Finweek English Edition - - COMPANIES & INVESTMENTS - Tan­di­s­izwe Mahlut­shana

Among the vic­tims of PPG’s down­fall were the thou­sands of cloth­ing and tex­tile work­ers be­long­ing to the South­ern African Cloth­ing & Tex­tile Work­ers’ Union (Sactawu) whose R195m pen­sion fund had been in­vested in PPG, and had sub­se­quently dis­ap­peared.

Tony Canny, part­ner at Rout­ledge Modise Inc, who rep­re­sented Sactawu at the PPG com­mis­sion of in­quiry, told Fin­week that the in­quiry ended on 6 De­cem­ber last year.

Con­cerned par­ties had un­til 24 Jan­uary to no­tify the com­mis­sioner of the in­quiry, for­mer judge of the High Court, Judge Meyer Joffe, about the is­sues they wanted judg­ment on.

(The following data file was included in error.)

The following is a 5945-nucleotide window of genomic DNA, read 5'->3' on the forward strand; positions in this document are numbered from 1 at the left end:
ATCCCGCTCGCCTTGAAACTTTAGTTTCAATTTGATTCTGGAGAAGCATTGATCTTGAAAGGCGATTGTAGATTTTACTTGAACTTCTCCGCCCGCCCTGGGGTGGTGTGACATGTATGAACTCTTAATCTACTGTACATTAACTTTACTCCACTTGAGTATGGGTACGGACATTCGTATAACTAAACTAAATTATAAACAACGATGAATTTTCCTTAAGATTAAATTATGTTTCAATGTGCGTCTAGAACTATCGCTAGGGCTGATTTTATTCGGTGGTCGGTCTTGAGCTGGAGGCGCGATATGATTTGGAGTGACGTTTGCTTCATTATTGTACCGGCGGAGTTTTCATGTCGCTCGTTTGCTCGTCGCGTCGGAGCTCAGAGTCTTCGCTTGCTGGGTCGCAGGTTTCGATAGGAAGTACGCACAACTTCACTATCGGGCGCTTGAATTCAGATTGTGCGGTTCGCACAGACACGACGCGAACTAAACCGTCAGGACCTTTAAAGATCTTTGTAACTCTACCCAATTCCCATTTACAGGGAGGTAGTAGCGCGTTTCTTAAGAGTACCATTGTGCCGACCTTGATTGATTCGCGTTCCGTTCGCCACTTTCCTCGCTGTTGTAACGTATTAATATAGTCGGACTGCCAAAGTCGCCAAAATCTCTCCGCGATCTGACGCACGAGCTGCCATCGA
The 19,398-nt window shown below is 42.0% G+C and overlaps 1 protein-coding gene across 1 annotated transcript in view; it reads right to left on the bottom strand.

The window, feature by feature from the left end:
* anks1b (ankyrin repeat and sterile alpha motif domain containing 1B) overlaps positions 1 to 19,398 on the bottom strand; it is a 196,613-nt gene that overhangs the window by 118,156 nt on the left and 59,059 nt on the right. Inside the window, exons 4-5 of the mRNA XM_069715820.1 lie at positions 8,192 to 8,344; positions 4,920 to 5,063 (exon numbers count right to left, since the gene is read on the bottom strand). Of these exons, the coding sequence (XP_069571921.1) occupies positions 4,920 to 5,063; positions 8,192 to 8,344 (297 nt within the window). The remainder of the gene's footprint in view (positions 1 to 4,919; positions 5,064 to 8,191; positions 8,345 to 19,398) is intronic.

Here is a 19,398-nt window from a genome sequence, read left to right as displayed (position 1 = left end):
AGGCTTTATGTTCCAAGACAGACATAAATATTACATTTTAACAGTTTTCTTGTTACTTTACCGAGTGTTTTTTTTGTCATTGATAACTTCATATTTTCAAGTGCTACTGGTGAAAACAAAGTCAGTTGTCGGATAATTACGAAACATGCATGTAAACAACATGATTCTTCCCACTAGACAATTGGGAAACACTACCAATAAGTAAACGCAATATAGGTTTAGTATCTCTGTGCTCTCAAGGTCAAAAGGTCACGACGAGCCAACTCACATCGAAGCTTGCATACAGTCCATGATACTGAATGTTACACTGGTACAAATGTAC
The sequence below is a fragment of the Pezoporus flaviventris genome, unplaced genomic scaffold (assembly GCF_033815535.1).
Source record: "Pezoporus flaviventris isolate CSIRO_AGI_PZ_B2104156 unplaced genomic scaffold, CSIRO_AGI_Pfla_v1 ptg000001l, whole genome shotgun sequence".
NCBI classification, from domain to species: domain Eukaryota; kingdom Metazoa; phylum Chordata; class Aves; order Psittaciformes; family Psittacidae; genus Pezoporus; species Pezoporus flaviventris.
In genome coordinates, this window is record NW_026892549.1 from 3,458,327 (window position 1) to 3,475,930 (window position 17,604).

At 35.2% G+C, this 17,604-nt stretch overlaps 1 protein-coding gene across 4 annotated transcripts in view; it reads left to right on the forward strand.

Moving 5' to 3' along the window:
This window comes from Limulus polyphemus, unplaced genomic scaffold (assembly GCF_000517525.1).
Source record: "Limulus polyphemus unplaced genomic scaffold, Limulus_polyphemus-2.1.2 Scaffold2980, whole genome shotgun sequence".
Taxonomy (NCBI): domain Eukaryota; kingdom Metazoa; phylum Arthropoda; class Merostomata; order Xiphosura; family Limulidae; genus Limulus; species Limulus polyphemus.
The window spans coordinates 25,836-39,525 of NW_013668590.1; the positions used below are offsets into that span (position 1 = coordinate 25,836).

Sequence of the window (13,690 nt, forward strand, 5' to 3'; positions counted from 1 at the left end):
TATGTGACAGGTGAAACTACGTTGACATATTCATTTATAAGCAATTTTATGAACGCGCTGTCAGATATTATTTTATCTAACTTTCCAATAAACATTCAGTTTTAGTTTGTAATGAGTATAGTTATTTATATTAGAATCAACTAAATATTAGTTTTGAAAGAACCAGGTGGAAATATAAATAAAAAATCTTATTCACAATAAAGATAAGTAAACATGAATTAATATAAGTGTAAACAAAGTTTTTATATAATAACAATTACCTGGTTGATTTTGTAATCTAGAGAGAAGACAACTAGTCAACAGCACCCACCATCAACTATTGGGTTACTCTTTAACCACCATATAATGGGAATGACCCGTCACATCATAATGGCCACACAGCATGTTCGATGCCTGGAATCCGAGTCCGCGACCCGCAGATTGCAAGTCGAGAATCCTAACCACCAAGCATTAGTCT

Af­ter such a no­ti­fi­ca­tion, the said par­ties are re­quired to hand in writ­ten sub­mis­sions to Judge Joffe for fi­nal judg­ment.

Some is­sues Fin­week has learnt would have to be con­sid­ered by Judge Joffe in his judg­ment in­clude the like­li­hood that PPG was prob­a­bly in­sol­vent even be­fore Sac- tawu made the in­vest­ment and as Canny says: “No one no­ti­fied my client [Sactawu]. That con­sti­tutes fraud and it could mean that the di­rec­tors of the com­pany must be held per­son­ally li­able for the losses.”

Canny fur­ther says that there will be some cap­i­tal re­cov­ery for the cred­i­tors, though it is un­likely to be any­where near the amount that was lost.

He holds a

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